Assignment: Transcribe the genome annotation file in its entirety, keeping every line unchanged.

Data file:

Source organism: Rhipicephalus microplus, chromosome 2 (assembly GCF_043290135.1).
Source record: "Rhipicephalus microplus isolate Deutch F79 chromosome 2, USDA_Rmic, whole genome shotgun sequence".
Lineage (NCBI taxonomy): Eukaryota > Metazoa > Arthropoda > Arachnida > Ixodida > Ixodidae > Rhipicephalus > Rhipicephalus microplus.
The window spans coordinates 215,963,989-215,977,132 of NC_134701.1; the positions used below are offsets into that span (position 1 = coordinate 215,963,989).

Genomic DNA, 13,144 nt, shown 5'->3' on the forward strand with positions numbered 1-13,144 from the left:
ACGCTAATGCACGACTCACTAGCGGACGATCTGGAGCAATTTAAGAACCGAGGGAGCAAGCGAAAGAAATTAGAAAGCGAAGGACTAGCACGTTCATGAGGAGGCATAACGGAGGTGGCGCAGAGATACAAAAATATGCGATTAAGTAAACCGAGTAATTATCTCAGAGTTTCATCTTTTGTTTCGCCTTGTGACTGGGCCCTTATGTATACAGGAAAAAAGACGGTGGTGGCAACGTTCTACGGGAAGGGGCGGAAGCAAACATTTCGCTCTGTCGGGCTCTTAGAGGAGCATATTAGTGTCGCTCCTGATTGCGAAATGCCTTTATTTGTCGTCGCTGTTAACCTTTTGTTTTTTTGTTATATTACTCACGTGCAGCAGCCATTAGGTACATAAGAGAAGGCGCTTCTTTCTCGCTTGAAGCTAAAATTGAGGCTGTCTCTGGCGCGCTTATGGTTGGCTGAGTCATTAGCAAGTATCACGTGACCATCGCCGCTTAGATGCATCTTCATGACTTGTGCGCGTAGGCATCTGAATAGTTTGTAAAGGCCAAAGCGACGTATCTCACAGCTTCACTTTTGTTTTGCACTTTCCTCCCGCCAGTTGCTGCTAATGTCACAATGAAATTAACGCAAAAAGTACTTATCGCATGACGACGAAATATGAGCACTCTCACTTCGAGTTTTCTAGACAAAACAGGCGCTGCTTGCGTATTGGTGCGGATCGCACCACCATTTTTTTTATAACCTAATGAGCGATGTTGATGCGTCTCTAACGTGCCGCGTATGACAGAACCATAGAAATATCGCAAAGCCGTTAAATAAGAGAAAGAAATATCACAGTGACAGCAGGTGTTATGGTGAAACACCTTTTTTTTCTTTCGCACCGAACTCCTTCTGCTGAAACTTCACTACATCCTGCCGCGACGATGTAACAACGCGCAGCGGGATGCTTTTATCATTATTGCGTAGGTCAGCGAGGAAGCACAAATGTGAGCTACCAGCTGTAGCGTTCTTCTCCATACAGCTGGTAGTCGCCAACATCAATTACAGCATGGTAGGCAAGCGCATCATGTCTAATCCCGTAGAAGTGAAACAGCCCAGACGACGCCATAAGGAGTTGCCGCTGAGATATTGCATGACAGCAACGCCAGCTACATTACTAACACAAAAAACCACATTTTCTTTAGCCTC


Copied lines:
Source organism: Rhipicephalus microplus, chromosome 2 (assembly GCF_043290135.1).
Source record: "Rhipicephalus microplus isolate Deutch F79 chromosome 2, USDA_Rmic, whole genome shotgun sequence".
Lineage (NCBI taxonomy): Eukaryota > Metazoa > Arthropoda > Arachnida > Ixodida > Ixodidae > Rhipicephalus > Rhipicephalus microplus.
The window spans coordinates 215,963,989-215,977,132 of NC_134701.1; the positions used below are offsets into that span (position 1 = coordinate 215,963,989).

Genomic DNA, 13,144 nt, shown 5'->3' on the forward strand with positions numbered 1-13,144 from the left:
ACGCTAATGCACGACTCACTAGCGGACGATCTGGAGCAATTTAAGAACCGAGGGAGCAAGCGAAAGAAATTAGAAAGCGAAGGACTAGCACGTTCATGAGGAGGCATAACGGAGGTGGCGCAGAGATACAAAAATATGCGATTAAGTAAACCGAGTAATTATCTCAGAGTTTCATCTTTTGTTTCGCCTTGTGACTGGGCCCTTATGTATACAGGAAAAAAGACGGTGGTGGCAACGTTCTACGGGAAGGGGCGGAAGCAAACATTTCGCTCTGTCGGGCTCTTAGAGGAGCATATTAGTGTCGCTCCTGATTGCGAAATGCCTTTATTTGTCGTCGCTGTTAACCTTTTGTTTTTTTGTTATATTACTCACGTGCAGCAGCCATTAGGTACATAAGAGAAGGCGCTTCTTTCTCGCTTGAAGCTAAAATTGAGGCTGTCTCTGGCGCGCTTATGGTTGGCTGAGTCATTAGCAAGTATCACGTGACCATCGCCGCTTAGATGCATCTTCATGACTTGTGCGCGTAGGCATCTGAATAGTTTGTAAAGGCCAAAGCGACGTATCTCACAGCTTCACTTTTGTTTTGCACTTTCCTCCCGCCAGTTGCTGCTAATGTCACAATGAAATTAACGCAAAAAGTACTTATCGCATGACGACGAAATATGAGCACTCTCACTTCGAGTTTTCTAGACAAAACAGGCGCTGCTTGCGTATTGGTGCGGATCGCACCACCATTTTTTTTATAACCTAATGAGCGATGTTGATGCGTCTCTAACGTGCCGCGTATGACAGAACCATAGAAATATCGCAAAGCCGTTAAATAAGAGAAAGAAATATCACAGTGACAGCAGGTGTTATGGTGAAACACCTTTTTTTTCTTTCGCACCGAACTCCTTCTGCTGAAACTTCACTACATCCTGCCGCGACGATGTAACAACGCGCAGCGGGATGCTTTTATCATTATTGCGTAGGTCAGCGAGGAAGCACAAATGTGAGCTACCAGCTGTAGCGTTCTTCTCCATACAGCTGGTAGTCGCCAACATCAATTACAGCATGGTAGGCAAGCGCATCATGTCTAATCCCGTAGAAGTGAAACAGCCCAGACGACGCCATAAGGAGTTGCCGCTGAGATATTGCATGACAGCAACGCCAGCTACATTACTAACACAAAAAACCACATTTTCTTTAGCCTC